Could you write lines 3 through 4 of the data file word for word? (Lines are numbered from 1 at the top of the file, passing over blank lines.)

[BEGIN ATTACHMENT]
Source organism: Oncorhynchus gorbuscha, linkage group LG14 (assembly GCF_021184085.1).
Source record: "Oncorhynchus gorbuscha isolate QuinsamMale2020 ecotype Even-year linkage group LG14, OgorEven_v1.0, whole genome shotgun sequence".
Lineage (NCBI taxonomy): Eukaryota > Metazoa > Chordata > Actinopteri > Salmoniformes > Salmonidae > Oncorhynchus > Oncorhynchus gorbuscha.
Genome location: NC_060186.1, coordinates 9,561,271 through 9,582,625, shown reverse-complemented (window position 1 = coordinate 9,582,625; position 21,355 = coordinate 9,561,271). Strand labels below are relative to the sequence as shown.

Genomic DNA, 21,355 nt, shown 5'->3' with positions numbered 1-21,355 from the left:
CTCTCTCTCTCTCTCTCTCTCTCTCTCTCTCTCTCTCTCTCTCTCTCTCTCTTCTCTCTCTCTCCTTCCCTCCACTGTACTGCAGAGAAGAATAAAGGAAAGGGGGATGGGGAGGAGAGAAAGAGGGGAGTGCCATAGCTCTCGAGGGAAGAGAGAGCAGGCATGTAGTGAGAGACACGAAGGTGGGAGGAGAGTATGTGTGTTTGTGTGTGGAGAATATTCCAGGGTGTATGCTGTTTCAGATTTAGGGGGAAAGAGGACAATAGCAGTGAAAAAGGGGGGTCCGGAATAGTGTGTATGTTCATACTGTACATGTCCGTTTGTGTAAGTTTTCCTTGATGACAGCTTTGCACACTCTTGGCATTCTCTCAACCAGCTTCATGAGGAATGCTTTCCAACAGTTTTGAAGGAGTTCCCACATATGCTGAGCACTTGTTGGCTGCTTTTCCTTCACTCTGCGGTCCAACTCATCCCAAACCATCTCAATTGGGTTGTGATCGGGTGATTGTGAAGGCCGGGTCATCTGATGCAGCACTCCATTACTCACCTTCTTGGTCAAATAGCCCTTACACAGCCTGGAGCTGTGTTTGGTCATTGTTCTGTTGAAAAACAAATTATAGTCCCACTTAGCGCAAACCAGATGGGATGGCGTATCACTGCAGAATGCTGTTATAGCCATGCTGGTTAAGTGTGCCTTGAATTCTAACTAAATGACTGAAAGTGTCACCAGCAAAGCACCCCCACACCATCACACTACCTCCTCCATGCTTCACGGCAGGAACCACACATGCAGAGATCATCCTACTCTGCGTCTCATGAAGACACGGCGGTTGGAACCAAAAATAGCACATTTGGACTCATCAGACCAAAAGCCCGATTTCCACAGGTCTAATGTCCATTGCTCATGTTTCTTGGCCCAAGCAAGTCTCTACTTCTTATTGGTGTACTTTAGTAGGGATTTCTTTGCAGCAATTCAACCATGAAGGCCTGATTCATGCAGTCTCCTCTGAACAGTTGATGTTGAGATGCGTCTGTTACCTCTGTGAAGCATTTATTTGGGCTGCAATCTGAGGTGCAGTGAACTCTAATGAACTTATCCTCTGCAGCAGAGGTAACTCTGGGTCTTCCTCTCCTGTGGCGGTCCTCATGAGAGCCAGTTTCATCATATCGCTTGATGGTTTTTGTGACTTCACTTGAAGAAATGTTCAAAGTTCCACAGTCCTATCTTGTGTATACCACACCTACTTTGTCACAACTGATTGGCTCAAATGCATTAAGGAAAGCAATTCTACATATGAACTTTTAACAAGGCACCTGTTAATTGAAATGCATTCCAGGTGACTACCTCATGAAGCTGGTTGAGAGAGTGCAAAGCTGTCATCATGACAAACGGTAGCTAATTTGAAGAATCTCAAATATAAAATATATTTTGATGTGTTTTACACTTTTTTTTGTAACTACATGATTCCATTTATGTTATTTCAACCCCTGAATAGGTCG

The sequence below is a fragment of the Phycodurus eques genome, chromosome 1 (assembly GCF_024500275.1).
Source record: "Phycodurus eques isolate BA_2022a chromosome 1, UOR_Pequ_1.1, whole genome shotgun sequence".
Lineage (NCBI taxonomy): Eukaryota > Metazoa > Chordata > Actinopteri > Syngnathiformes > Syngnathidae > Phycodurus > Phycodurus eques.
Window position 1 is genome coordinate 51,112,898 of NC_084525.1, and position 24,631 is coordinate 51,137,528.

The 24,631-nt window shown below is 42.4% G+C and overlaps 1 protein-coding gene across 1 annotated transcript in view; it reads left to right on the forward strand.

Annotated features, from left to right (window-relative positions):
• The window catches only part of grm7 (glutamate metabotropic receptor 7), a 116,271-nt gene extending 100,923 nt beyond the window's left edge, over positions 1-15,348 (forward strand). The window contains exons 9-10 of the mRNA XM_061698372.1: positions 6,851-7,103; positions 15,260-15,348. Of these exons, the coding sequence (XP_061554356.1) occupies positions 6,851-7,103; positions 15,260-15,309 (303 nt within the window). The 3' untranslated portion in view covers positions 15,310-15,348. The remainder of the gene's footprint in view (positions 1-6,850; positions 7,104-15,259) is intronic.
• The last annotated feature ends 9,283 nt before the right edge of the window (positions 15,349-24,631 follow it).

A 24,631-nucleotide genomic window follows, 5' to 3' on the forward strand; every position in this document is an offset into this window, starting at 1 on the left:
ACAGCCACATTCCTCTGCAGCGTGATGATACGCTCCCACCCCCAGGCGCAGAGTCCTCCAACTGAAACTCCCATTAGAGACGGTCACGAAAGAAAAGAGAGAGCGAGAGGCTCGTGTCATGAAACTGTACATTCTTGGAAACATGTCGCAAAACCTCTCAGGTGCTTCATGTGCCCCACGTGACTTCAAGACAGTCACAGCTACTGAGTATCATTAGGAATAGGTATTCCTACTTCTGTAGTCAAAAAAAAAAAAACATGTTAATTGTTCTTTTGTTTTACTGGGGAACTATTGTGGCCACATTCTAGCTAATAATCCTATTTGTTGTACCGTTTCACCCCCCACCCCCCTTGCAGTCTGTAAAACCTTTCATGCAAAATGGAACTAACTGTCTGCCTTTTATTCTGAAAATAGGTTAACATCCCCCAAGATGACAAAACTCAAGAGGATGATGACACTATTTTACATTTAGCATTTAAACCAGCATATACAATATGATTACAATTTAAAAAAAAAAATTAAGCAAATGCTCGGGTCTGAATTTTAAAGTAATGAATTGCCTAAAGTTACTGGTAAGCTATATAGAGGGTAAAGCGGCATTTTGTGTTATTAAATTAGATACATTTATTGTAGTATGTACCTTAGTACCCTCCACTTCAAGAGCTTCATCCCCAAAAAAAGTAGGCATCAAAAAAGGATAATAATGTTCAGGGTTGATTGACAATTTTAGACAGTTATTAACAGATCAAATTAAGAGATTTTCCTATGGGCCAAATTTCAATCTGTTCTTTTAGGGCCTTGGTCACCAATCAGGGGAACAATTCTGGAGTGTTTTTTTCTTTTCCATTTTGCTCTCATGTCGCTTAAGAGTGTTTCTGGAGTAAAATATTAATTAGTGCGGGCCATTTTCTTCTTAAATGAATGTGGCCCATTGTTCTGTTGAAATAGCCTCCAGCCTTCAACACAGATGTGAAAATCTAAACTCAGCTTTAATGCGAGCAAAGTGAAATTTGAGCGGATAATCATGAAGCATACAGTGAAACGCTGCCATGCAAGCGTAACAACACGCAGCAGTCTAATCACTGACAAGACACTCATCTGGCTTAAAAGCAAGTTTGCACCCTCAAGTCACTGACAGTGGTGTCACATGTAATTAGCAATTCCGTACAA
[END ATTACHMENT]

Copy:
Lineage (NCBI taxonomy): Eukaryota > Metazoa > Chordata > Actinopteri > Salmoniformes > Salmonidae > Oncorhynchus > Oncorhynchus gorbuscha.
Genome location: NC_060186.1, coordinates 9,561,271 through 9,582,625, shown reverse-complemented (window position 1 = coordinate 9,582,625; position 21,355 = coordinate 9,561,271). Strand labels below are relative to the sequence as shown.